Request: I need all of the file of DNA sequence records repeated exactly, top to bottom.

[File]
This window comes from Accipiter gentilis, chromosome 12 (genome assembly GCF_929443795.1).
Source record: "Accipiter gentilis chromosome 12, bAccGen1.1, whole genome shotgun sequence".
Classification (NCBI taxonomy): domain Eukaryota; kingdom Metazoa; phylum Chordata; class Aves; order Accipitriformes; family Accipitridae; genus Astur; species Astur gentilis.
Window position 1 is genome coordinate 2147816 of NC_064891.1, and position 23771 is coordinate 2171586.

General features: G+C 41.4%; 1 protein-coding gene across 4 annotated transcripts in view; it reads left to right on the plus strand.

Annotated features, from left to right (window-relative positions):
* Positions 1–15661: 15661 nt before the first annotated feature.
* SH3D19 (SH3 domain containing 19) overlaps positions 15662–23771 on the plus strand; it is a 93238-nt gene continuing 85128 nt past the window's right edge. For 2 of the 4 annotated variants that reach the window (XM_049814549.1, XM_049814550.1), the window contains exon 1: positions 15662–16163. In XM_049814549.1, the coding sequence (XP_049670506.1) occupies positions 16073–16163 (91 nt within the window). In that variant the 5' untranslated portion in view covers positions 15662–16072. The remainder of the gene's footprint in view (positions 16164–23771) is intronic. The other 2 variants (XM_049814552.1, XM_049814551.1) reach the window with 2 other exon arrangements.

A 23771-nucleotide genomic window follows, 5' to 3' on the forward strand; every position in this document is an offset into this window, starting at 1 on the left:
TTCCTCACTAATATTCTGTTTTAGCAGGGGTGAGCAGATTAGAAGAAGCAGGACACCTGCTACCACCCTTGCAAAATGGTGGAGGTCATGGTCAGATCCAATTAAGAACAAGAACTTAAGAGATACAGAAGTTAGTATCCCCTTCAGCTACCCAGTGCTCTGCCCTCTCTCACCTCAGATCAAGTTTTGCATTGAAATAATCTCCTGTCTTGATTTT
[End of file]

This window comes from Accipiter gentilis, chromosome 12 (genome assembly GCF_929443795.1).
Source record: "Accipiter gentilis chromosome 12, bAccGen1.1, whole genome shotgun sequence".
Classification (NCBI taxonomy): domain Eukaryota; kingdom Metazoa; phylum Chordata; class Aves; order Accipitriformes; family Accipitridae; genus Astur; species Astur gentilis.
Window position 1 is genome coordinate 2147816 of NC_064891.1, and position 23771 is coordinate 2171586.

General features: G+C 41.4%; 1 protein-coding gene across 4 annotated transcripts in view; it reads left to right on the plus strand.

Annotated features, from left to right (window-relative positions):
* Positions 1–15661: 15661 nt before the first annotated feature.
* SH3D19 (SH3 domain containing 19) overlaps positions 15662–23771 on the plus strand; it is a 93238-nt gene continuing 85128 nt past the window's right edge. For 2 of the 4 annotated variants that reach the window (XM_049814549.1, XM_049814550.1), the window contains exon 1: positions 15662–16163. In XM_049814549.1, the coding sequence (XP_049670506.1) occupies positions 16073–16163 (91 nt within the window). In that variant the 5' untranslated portion in view covers positions 15662–16072. The remainder of the gene's footprint in view (positions 16164–23771) is intronic. The other 2 variants (XM_049814552.1, XM_049814551.1) reach the window with 2 other exon arrangements.

A 23771-nucleotide genomic window follows, 5' to 3' on the forward strand; every position in this document is an offset into this window, starting at 1 on the left:
TTCCTCACTAATATTCTGTTTTAGCAGGGGTGAGCAGATTAGAAGAAGCAGGACACCTGCTACCACCCTTGCAAAATGGTGGAGGTCATGGTCAGATCCAATTAAGAACAAGAACTTAAGAGATACAGAAGTTAGTATCCCCTTCAGCTACCCAGTGCTCTGCCCTCTCTCACCTCAGATCAAGTTTTGCATTGAAATAATCTCCTGTCTTGATTTT